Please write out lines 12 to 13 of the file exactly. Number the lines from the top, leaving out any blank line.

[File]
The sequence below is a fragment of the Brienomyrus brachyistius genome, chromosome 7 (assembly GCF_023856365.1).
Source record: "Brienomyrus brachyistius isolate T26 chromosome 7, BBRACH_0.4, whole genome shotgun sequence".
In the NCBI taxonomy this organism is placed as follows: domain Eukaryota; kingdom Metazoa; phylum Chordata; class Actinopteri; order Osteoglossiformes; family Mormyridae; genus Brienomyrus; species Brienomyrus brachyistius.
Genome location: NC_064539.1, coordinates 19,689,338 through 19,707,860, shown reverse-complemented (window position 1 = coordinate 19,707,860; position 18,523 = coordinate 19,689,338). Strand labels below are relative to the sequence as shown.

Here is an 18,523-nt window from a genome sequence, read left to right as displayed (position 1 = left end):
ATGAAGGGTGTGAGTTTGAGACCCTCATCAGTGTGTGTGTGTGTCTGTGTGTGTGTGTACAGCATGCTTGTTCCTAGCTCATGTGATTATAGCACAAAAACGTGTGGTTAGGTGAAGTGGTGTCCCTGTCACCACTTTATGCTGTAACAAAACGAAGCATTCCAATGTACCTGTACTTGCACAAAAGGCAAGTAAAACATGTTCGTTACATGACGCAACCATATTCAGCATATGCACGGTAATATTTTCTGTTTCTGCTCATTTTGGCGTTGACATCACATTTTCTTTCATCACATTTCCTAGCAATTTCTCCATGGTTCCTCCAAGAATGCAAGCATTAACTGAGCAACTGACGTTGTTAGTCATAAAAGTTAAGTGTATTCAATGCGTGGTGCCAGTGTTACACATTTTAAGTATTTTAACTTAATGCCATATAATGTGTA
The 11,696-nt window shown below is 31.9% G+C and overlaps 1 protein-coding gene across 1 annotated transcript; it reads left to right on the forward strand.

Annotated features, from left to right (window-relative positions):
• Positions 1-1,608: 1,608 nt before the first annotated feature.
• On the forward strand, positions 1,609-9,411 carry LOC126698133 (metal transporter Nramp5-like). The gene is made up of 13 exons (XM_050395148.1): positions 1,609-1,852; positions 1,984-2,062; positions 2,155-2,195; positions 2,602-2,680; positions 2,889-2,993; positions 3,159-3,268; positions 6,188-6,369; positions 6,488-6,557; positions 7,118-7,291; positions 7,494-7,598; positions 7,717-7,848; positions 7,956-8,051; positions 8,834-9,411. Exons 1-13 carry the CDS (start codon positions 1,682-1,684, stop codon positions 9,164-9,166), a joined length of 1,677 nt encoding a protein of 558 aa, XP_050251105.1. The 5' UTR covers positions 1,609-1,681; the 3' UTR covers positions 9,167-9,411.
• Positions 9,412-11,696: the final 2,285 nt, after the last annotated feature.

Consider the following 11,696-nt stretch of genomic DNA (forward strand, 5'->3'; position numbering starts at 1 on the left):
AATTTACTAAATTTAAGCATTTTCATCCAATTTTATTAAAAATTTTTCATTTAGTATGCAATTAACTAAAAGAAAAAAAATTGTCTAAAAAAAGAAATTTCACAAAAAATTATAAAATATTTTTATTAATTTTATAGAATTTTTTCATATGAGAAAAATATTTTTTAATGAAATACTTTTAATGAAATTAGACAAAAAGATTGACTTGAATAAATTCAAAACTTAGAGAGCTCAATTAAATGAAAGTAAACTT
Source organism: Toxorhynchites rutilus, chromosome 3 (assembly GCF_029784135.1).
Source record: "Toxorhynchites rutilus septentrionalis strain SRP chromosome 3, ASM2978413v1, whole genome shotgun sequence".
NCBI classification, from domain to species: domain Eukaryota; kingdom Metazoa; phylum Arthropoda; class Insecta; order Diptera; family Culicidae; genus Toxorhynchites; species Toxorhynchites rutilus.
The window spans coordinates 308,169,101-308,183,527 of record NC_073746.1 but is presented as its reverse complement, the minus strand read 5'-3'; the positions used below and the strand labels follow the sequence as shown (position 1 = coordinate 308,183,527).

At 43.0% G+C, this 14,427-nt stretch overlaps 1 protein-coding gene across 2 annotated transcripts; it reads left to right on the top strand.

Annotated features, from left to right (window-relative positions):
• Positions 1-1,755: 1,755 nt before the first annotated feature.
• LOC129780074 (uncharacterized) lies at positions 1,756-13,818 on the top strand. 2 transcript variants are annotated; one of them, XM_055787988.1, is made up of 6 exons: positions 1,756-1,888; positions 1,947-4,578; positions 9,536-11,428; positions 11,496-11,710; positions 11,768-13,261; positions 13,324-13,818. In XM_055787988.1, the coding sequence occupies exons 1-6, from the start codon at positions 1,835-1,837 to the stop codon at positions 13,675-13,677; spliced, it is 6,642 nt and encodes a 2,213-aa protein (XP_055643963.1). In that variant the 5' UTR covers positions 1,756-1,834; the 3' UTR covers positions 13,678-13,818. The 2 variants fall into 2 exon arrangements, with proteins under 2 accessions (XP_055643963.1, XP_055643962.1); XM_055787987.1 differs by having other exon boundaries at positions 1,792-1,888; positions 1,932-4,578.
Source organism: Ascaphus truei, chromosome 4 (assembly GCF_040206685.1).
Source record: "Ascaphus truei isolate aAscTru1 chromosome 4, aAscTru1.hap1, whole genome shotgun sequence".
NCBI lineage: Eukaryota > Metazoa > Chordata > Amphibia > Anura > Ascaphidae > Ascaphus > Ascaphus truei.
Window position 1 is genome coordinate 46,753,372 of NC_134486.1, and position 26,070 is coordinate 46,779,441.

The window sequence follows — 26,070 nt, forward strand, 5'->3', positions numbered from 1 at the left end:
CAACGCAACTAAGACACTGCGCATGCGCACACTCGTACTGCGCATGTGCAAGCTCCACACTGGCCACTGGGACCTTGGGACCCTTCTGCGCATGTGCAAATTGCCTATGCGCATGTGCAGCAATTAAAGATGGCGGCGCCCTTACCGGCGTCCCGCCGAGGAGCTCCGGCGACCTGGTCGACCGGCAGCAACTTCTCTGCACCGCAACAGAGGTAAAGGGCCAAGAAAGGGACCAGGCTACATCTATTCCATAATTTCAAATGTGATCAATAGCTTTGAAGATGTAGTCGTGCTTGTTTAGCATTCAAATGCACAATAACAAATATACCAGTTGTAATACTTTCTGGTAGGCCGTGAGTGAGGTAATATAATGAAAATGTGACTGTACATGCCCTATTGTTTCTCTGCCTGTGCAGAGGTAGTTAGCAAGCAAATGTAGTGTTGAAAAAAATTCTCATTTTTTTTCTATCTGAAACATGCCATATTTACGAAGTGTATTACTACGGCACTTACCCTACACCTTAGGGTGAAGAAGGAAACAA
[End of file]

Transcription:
Consider the following 11,696-nt stretch of genomic DNA (forward strand, 5'->3'; position numbering starts at 1 on the left):
AATTTACTAAATTTAAGCATTTTCATCCAATTTTATTAAAAATTTTTCATTTAGTATGCAATTAACTAAAAGAAAAAAAATTGTCTAAAAAAAGAAATTTCACAAAAAATTATAAAATATTTTTATTAATTTTATAGAATTTTTTCATATGAGAAAAATATTTTTTAATGAAATACTTTTAATGAAATTAGACAAAAAGATTGACTTGAATAAATTCAAAACTTAGAGAGCTCAATTAAATGAAAGTAAACTT